Should one disclose secret government documents whenever it would bring destructive government activities to light? What if the disclosure means that some innocent people may also be harmed?
Should one seek employment or other access to be able to acquire such documents?
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Your original question was more general, so let me start there. The government has a valid purpose and will necessarily need some security and secrecy for particular occasions. Two examples would be military actions, and someone in a witness protection program. Divulging information in either of those cases would mean national security or justice would be compromised, and that would be unethical.
Those examples assumes the government is itself ethical and rights-based, of course. In cases where it isn't, when documents and secrets show that the government is actually violating individual rights or compromising national security, that's the question now.
I think it's similar to other scenarios where someone has the ethical authority to act, but the question of duty and personal consequences have to enter into the decision. How much do you value the integrity and survival of your country (or its principles) over your own personal liberty, for instance? Fortunately most of us don't have to wrestle with that ethical question but in these situations you must, either consciously or not. I don't think a single answer can be given "whenever" the situation may exist.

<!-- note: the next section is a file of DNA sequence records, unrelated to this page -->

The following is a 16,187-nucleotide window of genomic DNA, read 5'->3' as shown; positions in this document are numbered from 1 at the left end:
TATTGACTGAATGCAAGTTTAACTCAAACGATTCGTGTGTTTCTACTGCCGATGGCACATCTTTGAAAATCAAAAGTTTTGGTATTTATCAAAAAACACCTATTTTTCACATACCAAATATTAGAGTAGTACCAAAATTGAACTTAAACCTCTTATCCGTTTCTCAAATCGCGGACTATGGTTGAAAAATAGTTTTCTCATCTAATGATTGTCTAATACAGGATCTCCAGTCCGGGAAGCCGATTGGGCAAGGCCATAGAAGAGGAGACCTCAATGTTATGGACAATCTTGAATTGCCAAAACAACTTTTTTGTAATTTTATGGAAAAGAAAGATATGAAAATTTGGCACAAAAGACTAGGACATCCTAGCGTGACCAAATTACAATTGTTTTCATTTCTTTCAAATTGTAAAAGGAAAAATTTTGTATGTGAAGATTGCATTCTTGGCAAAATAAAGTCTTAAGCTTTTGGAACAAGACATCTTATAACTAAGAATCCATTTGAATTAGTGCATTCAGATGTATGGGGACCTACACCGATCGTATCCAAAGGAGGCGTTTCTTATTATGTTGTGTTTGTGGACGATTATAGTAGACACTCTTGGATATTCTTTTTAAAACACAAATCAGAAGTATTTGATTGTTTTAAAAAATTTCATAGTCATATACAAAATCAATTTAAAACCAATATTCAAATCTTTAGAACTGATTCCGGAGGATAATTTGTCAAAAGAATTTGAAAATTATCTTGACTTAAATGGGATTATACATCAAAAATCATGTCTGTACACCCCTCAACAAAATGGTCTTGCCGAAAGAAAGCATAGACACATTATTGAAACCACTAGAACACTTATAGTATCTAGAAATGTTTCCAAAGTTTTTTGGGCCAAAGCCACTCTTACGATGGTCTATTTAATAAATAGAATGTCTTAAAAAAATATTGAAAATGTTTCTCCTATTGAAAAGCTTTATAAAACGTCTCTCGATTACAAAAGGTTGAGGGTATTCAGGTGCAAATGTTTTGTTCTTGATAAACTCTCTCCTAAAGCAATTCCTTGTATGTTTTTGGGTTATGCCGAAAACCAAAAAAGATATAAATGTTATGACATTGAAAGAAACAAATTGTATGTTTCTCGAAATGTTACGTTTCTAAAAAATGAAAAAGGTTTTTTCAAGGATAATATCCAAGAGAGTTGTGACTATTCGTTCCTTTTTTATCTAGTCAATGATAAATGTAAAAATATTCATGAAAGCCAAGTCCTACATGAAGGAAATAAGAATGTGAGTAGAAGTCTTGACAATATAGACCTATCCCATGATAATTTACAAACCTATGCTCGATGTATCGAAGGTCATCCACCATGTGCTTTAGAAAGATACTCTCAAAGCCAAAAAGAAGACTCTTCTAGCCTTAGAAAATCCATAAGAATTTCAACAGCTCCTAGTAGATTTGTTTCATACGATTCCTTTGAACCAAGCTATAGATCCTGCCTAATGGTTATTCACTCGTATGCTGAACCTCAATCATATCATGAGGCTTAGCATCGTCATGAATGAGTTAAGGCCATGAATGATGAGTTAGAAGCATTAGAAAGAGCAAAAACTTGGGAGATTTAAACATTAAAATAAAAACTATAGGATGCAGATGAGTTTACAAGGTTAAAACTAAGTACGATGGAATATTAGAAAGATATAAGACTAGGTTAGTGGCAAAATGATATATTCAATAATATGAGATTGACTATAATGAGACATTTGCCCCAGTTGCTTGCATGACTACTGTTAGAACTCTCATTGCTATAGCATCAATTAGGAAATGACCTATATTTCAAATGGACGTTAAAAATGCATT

As your second question implies, it is different for someone if they find themselves in this situation through circumstance vs actively seeking to be in the situation. It seems to have parallels to the ethics of emergencies, which would be a great subject for a a full analysis and essay.
answered Dec 16 '10 at 00:37